Instructions for making Brooks Camp Campground Reservation (Jan. 9, 2014)
The reservation period for the Brooks Camp Campground did open as advertised at 8 AM Alaska Time on January 5. However, some people did find the reservation process confusing. More »
Sport fishing is intricately woven in the history of tourism in the Katmai region. Most facilities for tourists were first developed because of the area's remarkable sport fishing opportunities. The chance to catch Katmai's abundant rainbow trout, arctic char, dolly varden, arctic grayling, lake trout (char) as well as five species of Pacific Salmon attract anglers from all over the world.
Although the fishing is exceptional, these prized sport fish are still vulnerable to overfishing. Katmai National Park and Preserve and the Alaska Department of Fish and Game (ADF&G) carefully manage fish populations through regulations that maintain the long-term stability of Katmai's sport fishery. If you intend to fish in Katmai, you must be familiar with these regulations. State regulations for sport fishing are covered under ADF&G's Bristol Bay, Kodiak/Aleutian, and Lower Cook Inlet management areas. Anglers are often in areas where bears want to fish. Therefore, anglers need to be especially careful to reduce the number of and risk associated with bear-human conflicts. More information about fishing around bears can be found here.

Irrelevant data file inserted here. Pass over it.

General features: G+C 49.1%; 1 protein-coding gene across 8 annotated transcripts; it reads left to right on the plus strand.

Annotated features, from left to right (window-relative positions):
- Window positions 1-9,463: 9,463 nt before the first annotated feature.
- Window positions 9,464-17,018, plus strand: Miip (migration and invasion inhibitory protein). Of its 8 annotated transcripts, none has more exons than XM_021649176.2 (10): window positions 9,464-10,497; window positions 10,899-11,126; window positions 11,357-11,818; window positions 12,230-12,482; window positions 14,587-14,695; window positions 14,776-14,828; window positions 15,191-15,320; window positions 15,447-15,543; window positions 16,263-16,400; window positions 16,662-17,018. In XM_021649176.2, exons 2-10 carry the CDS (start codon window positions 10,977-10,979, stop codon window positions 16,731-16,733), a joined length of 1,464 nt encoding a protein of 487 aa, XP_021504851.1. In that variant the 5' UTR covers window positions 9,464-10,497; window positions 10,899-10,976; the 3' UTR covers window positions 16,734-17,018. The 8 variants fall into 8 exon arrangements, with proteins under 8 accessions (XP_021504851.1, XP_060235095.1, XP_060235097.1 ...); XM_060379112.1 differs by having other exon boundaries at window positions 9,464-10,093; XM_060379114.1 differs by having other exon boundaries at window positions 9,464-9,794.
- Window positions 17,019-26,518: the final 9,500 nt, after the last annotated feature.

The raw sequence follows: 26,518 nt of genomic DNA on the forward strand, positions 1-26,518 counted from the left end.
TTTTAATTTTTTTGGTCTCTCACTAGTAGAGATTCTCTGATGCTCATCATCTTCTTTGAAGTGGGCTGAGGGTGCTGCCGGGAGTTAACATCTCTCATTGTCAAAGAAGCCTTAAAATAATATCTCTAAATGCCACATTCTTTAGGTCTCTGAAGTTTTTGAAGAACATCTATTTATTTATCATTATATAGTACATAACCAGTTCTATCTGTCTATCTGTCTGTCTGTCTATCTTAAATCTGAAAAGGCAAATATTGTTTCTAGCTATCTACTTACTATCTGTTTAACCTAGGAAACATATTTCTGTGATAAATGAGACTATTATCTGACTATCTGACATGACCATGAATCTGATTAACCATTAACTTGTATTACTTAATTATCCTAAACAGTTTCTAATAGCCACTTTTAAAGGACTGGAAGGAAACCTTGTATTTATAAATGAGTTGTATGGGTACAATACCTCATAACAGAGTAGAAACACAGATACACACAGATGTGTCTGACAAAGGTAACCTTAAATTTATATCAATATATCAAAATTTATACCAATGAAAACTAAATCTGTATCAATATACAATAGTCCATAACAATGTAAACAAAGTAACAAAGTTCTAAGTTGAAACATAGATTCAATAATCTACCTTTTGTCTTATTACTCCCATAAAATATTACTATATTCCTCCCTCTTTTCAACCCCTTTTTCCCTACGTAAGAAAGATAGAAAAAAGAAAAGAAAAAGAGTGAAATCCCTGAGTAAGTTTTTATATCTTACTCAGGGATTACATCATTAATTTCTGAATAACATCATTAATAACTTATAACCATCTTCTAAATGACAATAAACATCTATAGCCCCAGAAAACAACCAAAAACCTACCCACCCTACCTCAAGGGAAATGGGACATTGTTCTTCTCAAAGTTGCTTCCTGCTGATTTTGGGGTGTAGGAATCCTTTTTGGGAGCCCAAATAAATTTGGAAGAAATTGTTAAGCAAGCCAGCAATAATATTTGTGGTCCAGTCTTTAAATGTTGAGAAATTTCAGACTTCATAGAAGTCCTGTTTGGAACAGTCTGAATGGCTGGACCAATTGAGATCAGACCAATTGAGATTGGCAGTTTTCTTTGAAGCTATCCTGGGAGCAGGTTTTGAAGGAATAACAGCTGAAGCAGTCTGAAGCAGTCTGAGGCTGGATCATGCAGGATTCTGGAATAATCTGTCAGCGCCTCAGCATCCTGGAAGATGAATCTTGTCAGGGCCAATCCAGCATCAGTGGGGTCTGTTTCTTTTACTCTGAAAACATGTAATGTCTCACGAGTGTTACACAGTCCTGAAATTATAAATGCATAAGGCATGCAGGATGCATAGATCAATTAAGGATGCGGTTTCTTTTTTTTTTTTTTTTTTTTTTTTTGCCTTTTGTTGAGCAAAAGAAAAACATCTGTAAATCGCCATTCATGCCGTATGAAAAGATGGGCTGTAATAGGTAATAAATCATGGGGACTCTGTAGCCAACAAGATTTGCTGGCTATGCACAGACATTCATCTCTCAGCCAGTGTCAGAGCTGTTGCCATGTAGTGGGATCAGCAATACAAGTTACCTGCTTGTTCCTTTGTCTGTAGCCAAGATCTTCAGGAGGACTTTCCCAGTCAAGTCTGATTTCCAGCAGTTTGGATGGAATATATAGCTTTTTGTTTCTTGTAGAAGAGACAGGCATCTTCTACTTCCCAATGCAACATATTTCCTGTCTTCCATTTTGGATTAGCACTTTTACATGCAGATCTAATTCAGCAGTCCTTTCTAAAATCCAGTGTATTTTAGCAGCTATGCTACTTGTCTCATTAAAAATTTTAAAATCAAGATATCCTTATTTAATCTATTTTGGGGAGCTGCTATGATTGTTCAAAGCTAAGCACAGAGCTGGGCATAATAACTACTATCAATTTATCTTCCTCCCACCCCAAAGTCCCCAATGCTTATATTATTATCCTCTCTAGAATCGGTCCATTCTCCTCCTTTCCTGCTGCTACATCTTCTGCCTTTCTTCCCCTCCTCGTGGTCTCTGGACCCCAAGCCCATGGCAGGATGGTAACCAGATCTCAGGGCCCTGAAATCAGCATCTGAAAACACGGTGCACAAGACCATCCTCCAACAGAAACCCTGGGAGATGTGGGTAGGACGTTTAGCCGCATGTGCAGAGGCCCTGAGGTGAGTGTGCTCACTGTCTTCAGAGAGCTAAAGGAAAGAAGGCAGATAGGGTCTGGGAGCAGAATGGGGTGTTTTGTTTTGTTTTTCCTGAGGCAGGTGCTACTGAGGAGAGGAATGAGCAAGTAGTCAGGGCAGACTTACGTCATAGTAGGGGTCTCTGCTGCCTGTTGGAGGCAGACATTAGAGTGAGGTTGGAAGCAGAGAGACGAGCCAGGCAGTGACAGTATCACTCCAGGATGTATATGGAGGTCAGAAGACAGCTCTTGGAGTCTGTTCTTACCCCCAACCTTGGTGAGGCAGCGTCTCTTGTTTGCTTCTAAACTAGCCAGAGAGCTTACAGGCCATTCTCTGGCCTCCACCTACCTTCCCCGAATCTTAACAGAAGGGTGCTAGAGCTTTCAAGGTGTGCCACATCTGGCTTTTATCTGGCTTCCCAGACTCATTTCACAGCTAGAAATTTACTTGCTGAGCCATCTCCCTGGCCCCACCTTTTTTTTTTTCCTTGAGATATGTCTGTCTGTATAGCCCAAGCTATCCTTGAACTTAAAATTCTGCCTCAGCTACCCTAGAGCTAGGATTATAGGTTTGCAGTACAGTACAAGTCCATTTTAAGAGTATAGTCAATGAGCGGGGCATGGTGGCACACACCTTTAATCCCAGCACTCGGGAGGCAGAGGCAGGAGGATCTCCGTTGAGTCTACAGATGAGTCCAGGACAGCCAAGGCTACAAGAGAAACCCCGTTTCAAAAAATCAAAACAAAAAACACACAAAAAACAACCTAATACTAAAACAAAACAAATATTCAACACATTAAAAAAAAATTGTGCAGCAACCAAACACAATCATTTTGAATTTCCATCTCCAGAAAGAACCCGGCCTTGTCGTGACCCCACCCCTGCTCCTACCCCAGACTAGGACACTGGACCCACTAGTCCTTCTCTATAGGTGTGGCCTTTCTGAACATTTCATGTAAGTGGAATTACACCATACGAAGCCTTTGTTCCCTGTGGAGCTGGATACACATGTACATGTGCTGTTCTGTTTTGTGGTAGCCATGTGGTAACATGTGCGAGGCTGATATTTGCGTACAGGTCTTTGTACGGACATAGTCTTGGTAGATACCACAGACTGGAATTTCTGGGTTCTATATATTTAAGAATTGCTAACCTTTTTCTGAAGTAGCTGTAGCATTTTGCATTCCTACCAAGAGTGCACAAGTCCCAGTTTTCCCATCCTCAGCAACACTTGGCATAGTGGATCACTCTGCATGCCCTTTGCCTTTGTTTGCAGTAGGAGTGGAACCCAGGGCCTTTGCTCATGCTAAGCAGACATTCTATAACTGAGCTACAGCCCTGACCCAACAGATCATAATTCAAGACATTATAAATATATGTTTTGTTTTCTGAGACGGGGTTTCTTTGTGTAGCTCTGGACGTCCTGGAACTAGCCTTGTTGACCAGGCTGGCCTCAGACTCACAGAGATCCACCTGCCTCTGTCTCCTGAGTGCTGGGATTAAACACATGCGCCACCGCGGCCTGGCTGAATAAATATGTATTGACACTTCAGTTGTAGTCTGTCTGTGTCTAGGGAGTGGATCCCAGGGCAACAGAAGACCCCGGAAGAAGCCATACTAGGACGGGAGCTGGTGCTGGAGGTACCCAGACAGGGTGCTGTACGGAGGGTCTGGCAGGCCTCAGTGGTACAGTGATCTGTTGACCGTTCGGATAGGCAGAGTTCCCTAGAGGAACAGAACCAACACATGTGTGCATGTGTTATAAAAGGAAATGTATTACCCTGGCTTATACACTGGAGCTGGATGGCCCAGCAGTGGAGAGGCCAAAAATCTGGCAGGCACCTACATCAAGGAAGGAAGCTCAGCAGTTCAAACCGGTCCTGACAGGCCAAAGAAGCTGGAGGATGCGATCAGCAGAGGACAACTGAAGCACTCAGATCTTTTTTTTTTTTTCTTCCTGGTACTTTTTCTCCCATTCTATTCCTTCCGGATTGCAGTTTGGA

An Alaska sport fishing license is required of all nonresidents 16 and over and most residents 16 to 59. You may also need a harvest record card and/or king salmon stamp before you fish. Special federal regulations, in addition to state regulations, exist for the Brooks River. For more information and to buy your licenses, stamps, and tags online, visit ADF&G's License and Permits web site.
Did You Know?
Katmai National Monument was established in 1918, but so few people visited the remote area that no rangers were stationed here until 1950. Today, Katmai National Park and Preserve remains a wilderness landscape with little development.